Investors are finding themselves with a new kind of balancing act -- one in which they have to juggle with three major regions posing three significantly different circumstances.
Europe's bank stress testing, the focus of much of the past week's market focus, is but one ball in the air.
First there is the United States, which is believed to be facing another slowdown, if not a double-dip recession.
Then there is Europe, suffering a debt crisis and austerity-bound, yet suddenly surprising everyone with an unexpected burst of economic vigor.
Thirdly, comes Asia, growing away so merrily that investors are beginning to be concerned that too much zeal will be exercised in trying to slow things down.
On top of that there is the decoupling of economics and earnings -- keeping bond yields down and lifting stocks. The latest investment flow data from EPFR Global showed yield hungry but skittish investors flooding into bonds, but world stocks are up more than 7 percent for the month.
We are really in a much more difficult stage of the recovery right now, Michala Marcussen, head of global economics at Societe Generale, said at a briefing with Reuters journalists.
She described markets as struggling with a rotating crisis in which one problem in one region becomes the focus of concern, only to be quickly replaced by another in another region.
That ping pong is likely to go on for some time, she said.
Entering the new week, investors will first have to deal with any fallout from the stress tests of 91 European banks, due out of Friday after much fanfare.
Markets have been fairly calm about the tests, which, with Greece and other peripheral euro zone economies in mind, were designed to see how banks would fare in serious future crises.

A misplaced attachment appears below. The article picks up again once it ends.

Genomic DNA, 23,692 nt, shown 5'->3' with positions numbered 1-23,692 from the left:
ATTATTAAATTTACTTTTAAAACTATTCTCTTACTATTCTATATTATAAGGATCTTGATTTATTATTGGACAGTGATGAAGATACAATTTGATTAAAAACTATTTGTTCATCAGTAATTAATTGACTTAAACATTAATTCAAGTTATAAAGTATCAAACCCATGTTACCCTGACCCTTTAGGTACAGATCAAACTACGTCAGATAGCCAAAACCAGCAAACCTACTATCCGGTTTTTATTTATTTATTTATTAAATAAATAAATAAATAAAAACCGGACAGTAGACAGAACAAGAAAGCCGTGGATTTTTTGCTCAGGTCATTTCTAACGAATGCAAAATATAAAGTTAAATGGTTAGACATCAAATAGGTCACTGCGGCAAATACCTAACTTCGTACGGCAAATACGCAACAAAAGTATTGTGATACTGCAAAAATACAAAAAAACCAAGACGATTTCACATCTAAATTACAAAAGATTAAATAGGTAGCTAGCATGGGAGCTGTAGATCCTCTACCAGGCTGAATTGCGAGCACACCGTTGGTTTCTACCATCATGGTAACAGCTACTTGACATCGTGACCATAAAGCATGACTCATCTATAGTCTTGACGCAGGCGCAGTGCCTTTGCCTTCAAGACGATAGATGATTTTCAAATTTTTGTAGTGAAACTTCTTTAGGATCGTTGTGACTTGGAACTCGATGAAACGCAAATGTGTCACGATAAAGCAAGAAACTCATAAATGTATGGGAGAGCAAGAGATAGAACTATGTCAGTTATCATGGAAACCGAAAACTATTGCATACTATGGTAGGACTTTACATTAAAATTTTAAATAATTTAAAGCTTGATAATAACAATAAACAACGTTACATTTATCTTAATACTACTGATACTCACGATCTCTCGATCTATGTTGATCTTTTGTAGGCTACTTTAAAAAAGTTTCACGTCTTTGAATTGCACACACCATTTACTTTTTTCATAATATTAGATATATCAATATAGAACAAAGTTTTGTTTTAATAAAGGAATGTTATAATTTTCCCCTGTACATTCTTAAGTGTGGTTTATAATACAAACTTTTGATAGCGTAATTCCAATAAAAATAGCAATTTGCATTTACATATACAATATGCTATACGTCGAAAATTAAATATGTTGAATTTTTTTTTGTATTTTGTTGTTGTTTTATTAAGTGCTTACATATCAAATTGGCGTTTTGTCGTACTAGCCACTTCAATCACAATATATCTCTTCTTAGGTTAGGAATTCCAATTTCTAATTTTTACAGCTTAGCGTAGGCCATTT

The consensus has been that some smaller banks may fail but that the amounts needed to recapitalize them against future crises would be manageable or indeed in many cases have already been put on one side by governments.
Franz Wenzel, strategist at AXA Investment Managers in Paris, sees no broad impact for equities from the results, even if a number of small banks need to have capital hikes.
Recapitalization will affect the usual suspects: small regional banks. But all this will be done in a smooth and harmonized way with local authorities, and it shouldn't be a market-disruption event, he said.
Of much more impact, however, may be highly surprising signs of economic revival in Europe.
European purchasing managers' indexes in the past week showed private sector business activity accelerating in July, surprising economists who had expected a slowdown.
They indicated third-quarter euro zone growth of around 0.6-0.7 percent, double the 0.3 percent forecast in the most recent Reuters poll.
This was followed up by German business sentiment posting a record jump in July to its highest level in three years.
Non-euro zone member Britain also surprised with its economy growing twice as fast as expected in the second quarter of this year propelled by a sharp pick-up in services and the biggest rise in construction in almost 50 years.
Investors being investors, of course, these robust numbers triggered some new concerns about monetary tightening -- hence the spike in the euro and pound against the dollar.
The biggest piece of data likely to focus investors' attention in the coming week is U.S. second-quarter GDP, out on Friday.
The U.S. economy is clearly coming off the boil, if, indeed, it was boiling. After three quarters of solid growth it is showing signs of slowing with firms still reluctant to hire and the housing sector seemingly unable to exit a prolonged rut.
It was enough, during the past week to prompt promises from Federal Reserve Chairman Ben Bernanke for more action if there are further signs of faltering.
This would particularly be the case if jobs don't pick up.
We are ready and will act if the economy does not continue to improve, if we don't see the kind of improvements in the labor market that we are hoping for and expecting, he told the House of Representatives Financial Services Committee.
This admission that all is not well has broad implications for investors even if other global drivers -- major emerging market economies, such as China, and now Europe -- are still on the upswing.
The question could turn out to be whether markets and other economies can thrive without the U.S. engine. History suggests not.
(Additional reporting by Blaise Robinson; Editing by Susan Fenton)